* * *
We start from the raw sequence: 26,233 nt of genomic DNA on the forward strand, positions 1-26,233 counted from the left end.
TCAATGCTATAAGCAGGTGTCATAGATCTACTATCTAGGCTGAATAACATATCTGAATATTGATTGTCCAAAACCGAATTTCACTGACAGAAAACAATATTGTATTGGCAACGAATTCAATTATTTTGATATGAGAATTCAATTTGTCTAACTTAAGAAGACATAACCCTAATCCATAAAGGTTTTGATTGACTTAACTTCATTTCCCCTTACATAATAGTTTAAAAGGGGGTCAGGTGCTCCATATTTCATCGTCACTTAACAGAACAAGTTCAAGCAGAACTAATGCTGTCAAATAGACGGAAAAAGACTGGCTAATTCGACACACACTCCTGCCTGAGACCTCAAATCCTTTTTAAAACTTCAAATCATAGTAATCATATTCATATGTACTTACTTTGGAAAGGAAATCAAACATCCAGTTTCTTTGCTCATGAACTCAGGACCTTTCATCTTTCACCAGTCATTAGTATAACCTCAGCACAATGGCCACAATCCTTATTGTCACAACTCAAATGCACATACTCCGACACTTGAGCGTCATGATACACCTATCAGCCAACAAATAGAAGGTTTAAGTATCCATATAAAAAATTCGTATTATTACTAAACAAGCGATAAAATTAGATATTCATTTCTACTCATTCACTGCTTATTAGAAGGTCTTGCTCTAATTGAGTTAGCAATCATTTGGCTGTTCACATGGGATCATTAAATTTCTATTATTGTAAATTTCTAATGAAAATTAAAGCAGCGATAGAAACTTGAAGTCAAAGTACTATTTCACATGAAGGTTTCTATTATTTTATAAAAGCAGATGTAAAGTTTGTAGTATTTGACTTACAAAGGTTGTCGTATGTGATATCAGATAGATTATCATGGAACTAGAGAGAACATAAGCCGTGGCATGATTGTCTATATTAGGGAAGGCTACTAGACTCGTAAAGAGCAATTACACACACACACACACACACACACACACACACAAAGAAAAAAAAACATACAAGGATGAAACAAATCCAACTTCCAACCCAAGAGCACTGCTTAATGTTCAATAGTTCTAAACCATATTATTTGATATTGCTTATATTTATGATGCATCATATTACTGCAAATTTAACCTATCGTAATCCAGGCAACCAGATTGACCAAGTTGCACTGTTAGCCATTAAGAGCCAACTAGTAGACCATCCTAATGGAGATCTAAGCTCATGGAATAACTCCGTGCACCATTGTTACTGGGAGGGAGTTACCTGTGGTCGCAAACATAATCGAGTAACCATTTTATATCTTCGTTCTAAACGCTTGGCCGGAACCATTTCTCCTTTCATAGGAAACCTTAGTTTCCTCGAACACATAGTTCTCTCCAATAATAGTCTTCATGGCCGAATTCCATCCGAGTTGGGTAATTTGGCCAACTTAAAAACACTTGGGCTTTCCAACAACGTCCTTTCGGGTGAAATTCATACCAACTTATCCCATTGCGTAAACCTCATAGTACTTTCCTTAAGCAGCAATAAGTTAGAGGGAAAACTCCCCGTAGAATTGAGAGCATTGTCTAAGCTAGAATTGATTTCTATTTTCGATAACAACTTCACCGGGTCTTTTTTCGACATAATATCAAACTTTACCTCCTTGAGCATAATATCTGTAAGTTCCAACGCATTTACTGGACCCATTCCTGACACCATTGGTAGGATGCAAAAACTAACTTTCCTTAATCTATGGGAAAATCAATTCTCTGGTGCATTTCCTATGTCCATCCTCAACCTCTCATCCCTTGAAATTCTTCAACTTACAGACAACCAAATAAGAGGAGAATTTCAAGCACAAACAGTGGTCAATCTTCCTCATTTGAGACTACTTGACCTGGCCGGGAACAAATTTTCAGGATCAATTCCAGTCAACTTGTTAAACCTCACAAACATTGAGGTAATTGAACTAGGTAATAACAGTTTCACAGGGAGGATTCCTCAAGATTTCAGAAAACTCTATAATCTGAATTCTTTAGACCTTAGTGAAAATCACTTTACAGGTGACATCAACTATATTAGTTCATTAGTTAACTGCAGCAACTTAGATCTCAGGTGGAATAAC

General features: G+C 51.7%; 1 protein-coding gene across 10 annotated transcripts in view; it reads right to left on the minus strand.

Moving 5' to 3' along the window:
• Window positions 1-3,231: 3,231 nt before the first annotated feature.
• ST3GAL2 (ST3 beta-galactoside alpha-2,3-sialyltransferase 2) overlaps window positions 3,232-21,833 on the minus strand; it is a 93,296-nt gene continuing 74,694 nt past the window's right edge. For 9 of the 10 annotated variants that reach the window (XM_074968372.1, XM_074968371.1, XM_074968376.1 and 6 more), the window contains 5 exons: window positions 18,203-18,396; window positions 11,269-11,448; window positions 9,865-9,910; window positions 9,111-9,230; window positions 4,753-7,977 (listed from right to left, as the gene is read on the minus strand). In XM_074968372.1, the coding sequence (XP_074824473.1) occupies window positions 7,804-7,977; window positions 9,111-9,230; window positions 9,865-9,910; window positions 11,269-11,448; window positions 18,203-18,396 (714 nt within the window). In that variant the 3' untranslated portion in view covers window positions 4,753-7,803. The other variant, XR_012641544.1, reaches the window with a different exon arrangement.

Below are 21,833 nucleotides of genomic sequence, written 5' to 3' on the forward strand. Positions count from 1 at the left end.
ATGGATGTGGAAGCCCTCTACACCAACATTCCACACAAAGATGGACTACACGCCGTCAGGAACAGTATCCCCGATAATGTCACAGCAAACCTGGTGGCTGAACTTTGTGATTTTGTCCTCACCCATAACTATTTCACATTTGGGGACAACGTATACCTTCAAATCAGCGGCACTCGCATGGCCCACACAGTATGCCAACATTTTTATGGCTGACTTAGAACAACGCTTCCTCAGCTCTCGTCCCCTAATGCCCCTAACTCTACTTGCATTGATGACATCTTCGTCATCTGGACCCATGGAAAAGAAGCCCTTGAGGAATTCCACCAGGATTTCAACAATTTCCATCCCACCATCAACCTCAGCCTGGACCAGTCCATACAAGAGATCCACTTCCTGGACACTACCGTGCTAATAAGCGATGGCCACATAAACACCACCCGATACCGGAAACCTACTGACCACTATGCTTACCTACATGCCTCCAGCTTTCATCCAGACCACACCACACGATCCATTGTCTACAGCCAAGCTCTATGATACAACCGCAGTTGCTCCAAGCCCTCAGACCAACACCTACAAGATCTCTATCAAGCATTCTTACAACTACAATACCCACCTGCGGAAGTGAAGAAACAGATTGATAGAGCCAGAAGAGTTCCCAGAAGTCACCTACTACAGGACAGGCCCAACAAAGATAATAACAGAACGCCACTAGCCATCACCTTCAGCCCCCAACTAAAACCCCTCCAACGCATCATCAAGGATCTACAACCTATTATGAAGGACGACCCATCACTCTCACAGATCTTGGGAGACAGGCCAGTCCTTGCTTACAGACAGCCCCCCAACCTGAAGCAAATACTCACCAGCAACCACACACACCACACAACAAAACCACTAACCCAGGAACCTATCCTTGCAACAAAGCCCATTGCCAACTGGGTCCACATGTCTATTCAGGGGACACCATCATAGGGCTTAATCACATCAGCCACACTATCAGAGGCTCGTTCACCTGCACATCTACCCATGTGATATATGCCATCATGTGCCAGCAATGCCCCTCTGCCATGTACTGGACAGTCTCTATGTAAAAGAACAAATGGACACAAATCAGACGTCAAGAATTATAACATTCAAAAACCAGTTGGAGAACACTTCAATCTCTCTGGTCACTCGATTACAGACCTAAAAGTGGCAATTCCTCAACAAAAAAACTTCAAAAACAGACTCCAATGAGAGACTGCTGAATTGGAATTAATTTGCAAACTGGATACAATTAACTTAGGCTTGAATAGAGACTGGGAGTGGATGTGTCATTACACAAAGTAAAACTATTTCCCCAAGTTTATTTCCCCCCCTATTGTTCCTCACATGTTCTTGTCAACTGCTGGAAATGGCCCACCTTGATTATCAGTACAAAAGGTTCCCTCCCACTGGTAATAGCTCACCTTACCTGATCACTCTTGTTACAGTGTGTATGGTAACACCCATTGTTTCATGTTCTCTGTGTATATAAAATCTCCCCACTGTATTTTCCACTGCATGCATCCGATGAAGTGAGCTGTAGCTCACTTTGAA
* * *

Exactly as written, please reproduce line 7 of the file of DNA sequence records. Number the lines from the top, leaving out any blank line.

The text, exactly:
Below are 21,833 nucleotides of genomic sequence, written 5' to 3' on the forward strand. Positions count from 1 at the left end.